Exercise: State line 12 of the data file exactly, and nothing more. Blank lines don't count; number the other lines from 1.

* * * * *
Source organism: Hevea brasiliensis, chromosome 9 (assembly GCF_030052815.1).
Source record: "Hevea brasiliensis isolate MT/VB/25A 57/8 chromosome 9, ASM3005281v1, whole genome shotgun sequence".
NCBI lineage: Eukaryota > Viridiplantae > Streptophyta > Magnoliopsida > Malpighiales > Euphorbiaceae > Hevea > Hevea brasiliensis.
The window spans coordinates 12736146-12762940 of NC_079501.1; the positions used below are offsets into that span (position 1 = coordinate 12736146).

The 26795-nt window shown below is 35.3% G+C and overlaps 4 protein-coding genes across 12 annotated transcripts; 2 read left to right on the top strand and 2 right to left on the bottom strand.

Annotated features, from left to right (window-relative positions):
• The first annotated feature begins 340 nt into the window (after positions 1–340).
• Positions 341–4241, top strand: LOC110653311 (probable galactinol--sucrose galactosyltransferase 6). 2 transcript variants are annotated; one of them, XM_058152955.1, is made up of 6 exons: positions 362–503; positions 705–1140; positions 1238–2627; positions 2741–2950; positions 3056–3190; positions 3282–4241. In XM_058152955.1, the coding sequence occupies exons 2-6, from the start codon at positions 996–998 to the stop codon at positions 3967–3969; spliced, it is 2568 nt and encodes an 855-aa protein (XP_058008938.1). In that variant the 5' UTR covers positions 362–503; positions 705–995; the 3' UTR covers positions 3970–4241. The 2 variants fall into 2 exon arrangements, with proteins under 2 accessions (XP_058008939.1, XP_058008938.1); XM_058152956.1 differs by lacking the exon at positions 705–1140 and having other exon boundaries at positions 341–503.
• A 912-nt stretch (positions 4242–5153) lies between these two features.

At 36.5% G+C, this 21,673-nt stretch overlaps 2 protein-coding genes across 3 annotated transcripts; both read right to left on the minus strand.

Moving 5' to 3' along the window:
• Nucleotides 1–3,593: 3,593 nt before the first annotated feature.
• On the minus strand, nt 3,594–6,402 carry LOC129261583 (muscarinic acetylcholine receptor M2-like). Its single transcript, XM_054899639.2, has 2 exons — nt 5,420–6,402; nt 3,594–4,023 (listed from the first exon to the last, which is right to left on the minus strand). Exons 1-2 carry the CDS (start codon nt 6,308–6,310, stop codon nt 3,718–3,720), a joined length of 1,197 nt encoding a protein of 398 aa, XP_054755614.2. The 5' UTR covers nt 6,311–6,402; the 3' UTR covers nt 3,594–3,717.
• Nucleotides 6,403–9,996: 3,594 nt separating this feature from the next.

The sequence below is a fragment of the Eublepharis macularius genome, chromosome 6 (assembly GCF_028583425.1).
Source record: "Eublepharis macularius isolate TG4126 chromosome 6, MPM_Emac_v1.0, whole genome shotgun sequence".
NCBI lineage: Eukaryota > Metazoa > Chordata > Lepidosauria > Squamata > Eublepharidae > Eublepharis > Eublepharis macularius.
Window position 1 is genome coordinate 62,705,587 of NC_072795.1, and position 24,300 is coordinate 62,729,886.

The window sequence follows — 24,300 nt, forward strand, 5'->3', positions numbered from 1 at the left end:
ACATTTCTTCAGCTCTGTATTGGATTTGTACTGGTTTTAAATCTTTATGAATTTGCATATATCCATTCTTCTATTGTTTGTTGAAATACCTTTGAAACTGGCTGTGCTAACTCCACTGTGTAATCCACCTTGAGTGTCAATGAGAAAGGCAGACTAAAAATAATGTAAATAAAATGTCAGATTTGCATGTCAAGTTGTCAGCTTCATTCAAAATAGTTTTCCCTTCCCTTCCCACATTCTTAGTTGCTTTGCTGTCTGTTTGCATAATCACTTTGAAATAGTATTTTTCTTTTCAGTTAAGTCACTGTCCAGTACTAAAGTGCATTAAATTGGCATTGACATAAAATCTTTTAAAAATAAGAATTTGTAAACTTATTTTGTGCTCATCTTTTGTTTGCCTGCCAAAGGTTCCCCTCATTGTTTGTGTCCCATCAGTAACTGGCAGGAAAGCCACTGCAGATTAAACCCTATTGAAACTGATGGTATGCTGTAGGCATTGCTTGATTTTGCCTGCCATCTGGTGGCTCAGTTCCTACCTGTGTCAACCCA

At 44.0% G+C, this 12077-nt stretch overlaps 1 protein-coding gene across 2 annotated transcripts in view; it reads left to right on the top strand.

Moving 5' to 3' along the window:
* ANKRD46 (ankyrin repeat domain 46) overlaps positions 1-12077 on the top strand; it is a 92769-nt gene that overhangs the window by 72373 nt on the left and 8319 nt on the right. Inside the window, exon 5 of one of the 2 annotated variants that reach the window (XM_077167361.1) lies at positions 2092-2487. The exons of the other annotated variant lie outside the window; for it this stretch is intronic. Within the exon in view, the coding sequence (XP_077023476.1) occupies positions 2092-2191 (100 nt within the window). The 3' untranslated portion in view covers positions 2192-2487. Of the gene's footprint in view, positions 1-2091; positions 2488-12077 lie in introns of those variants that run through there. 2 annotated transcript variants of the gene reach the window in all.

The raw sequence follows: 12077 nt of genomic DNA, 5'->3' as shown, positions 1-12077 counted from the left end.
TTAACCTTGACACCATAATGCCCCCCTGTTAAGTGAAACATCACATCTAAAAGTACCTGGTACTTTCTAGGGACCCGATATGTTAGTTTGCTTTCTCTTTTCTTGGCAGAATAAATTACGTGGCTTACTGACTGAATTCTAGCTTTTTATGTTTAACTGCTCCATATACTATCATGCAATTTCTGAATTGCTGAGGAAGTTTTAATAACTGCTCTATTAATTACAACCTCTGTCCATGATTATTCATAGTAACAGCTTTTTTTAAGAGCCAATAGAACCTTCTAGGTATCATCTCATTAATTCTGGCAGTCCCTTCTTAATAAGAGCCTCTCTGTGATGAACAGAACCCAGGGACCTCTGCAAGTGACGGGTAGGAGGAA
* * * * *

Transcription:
• Nucleotides 1–3,593: 3,593 nt before the first annotated feature.